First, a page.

Despite the reasonable plausibility, most of the sources trumpeting FEMA prison camps are clearly delusional, blaming the "Illuminati" for the prison camps, and claiming that they are to support the "new world order". One online list of prison locations describes a Mojave Desert location as a "Fully staffed full gassing/cremating death camp with airstrip, dedicated to the termination red/blue list under martial law," and states that it was recently toured by "high level Illuminati Luciferians". A camp in Alaska is said to have a capacity of two million, despite Alaska's total population of less than 700,000.

And now that President Obama is in office, the charges now fall onto his shoulders. One report says that Obama has already ordered the immediate opening of America's "vast gulag of concentration camps" to handle the "social upheaval" caused by the "economic collapse", and is in the process of incarcerating 775,000 citizens as part of "Project ENDGAME". Fear that this mass arrest and execution of Americans is already in progress is commonly expressed on a lot of these web sites. You might remember former U.S. Representative and Green Party presidential candidate Cynthia McKinney, perhaps best known for her 2006 punching of a Capitol police officer who stopped her when she refused to show proper credentials while bypassing the Capitol's metal detectors. Following Hurricane Katrina, she announced that 5,000 New Orleans prisoners had been executed by the military:

Her son's charge by the Department of Defense was to process 5,000 bodies that had received a single bullet wound to the head, and these were mostly males... The data about these individuals was entered into a Pentagon computer. And then reportedly the bodies were dumped in the swamp in Louisiana... I have verification from insiders, who wish to remain anonymous, at the Red Cross, that this is true. (Because clearly, the Red Cross would be deeply involved in such a plot - BD.)

McKinney was also the driving force behind the 2005 Congressional briefing where she presented testimony and numerous witnesses claiming that the U.S. was behind the 9/11 attacks. In fact, when you search the Internet for FEMA prison camps, you find a lot of the information is deeply interwoven with 9/11 conspiracy theories. The same familiar names appear: Like when Halliburton announced its fourth quarter results for 2005, one of the line items was a $385 million five-year contract to support temporary detention capabilities for Immigration and Customs Enforcement. Conspiracy theorists jumped on this and said it was proof that the prisons are being built. I don't know how many prisons you think can be built, staffed, and operated for $77 million a year, but our local megachurch here has spent more than that alone just building a parking garage and a bookstore cafe.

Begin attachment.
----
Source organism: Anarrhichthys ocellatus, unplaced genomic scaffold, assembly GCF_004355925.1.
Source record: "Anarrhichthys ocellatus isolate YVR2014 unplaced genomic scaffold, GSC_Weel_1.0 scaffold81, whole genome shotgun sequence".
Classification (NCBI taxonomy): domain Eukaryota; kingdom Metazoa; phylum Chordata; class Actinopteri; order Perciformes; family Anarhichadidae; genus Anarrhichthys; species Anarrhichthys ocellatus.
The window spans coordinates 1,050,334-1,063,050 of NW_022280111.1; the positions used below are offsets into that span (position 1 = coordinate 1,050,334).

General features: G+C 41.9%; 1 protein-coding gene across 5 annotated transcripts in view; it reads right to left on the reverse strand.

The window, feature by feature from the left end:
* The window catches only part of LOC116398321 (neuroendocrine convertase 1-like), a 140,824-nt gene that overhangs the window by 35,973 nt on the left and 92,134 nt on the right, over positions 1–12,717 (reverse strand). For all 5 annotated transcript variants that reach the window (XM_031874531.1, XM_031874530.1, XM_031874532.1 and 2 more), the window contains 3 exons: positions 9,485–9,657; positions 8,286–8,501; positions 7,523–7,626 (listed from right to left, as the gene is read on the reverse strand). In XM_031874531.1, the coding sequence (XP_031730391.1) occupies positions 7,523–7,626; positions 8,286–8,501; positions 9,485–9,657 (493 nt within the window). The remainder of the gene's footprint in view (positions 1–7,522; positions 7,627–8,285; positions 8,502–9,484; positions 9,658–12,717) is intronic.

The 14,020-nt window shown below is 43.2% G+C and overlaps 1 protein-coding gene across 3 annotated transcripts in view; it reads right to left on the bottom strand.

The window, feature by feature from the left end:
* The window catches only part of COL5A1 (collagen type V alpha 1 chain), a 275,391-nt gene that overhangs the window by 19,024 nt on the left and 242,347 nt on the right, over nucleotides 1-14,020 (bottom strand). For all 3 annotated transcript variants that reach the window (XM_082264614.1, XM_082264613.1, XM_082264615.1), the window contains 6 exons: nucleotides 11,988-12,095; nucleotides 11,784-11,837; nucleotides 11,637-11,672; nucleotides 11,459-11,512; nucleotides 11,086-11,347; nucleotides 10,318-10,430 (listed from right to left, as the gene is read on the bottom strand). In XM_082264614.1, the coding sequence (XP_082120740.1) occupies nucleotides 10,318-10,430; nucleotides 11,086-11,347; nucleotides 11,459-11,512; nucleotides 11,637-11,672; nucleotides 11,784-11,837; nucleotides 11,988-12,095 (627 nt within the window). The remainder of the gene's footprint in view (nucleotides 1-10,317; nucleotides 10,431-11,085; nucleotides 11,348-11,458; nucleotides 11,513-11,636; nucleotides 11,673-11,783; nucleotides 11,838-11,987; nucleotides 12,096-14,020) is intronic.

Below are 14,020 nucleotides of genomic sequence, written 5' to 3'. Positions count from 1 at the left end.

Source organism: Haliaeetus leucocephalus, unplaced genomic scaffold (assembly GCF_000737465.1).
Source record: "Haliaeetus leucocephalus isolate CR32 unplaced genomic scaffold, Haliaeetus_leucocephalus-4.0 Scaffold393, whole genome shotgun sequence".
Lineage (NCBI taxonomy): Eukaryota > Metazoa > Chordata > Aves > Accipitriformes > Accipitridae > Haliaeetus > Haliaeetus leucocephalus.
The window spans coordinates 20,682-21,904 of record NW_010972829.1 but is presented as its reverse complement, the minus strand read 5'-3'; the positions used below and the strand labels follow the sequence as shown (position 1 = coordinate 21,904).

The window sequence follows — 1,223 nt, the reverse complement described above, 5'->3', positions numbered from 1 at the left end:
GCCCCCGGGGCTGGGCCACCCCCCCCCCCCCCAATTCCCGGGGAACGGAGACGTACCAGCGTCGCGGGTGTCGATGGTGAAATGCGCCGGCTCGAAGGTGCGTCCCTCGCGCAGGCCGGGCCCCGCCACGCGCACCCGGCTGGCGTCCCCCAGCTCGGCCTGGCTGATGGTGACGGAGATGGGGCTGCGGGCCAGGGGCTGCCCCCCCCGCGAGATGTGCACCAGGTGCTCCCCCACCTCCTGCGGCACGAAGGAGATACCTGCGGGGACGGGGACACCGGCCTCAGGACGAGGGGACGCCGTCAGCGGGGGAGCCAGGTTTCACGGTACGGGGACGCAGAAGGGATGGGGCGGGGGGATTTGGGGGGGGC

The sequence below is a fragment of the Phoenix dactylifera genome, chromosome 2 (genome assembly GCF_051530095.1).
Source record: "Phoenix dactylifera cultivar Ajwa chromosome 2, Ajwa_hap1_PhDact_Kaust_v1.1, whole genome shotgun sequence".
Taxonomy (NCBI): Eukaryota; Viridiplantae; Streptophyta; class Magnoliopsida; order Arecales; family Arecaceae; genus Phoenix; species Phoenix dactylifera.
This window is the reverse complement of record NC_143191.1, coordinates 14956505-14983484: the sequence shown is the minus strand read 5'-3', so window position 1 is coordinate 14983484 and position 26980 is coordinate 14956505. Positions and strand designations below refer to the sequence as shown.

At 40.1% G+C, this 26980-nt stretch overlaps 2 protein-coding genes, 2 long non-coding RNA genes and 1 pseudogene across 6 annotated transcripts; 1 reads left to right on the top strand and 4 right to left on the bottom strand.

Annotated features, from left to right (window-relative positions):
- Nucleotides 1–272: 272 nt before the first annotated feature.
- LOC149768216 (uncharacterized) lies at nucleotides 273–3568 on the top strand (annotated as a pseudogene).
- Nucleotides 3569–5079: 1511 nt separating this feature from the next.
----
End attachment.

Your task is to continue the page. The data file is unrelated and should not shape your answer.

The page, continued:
Now of course, we do know that the U.S. government has, in the past, set up prison camps into which law-abiding American citizens have been forcibly relocated, by Presidential order. This happened between 1942 and 1945, when people of Japanese ancestry were rounded up and placed into concentration camps to prevent them from aiding the Japanese during World War II. I recently visited Manzanar, the best preserved of these sites, which is now operated by the National Park Service. You can tour the grounds and they have a great museum, with very frank exhibits that make no excuses for what happened. There is no secrecy or coverup about it. Even today, the U.S. government operates detention facilities around the world, like Guantanamo Bay, which is well known and fully disclosed. Garden Plot and the readiness exercises are all matters of public record.

Tip Skeptoid $2/mo $5/mo $10/mo One time